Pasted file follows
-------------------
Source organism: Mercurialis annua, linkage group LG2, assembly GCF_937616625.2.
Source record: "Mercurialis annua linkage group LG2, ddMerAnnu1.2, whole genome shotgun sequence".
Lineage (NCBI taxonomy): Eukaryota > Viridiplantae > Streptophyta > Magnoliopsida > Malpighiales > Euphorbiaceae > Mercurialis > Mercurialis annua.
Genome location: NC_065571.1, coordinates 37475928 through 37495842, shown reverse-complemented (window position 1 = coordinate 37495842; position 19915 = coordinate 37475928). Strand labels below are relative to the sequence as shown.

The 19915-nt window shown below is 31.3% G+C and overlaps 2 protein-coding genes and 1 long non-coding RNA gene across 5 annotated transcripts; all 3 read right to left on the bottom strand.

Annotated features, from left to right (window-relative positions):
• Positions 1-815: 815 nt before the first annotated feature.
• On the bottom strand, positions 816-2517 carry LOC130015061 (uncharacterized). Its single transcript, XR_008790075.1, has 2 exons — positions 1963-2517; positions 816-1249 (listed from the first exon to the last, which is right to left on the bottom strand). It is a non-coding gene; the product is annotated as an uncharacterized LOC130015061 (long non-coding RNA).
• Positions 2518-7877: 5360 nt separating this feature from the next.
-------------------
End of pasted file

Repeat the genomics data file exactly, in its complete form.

Source organism: Mercurialis annua, linkage group LG2, assembly GCF_937616625.2.
Source record: "Mercurialis annua linkage group LG2, ddMerAnnu1.2, whole genome shotgun sequence".
Lineage (NCBI taxonomy): Eukaryota > Viridiplantae > Streptophyta > Magnoliopsida > Malpighiales > Euphorbiaceae > Mercurialis > Mercurialis annua.
Genome location: NC_065571.1, coordinates 37475928 through 37495842, shown reverse-complemented (window position 1 = coordinate 37495842; position 19915 = coordinate 37475928). Strand labels below are relative to the sequence as shown.

The 19915-nt window shown below is 31.3% G+C and overlaps 2 protein-coding genes and 1 long non-coding RNA gene across 5 annotated transcripts; all 3 read right to left on the bottom strand.

Annotated features, from left to right (window-relative positions):
• Positions 1-815: 815 nt before the first annotated feature.
• On the bottom strand, positions 816-2517 carry LOC130015061 (uncharacterized). Its single transcript, XR_008790075.1, has 2 exons — positions 1963-2517; positions 816-1249 (listed from the first exon to the last, which is right to left on the bottom strand). It is a non-coding gene; the product is annotated as an uncharacterized LOC130015061 (long non-coding RNA).
• Positions 2518-7877: 5360 nt separating this feature from the next.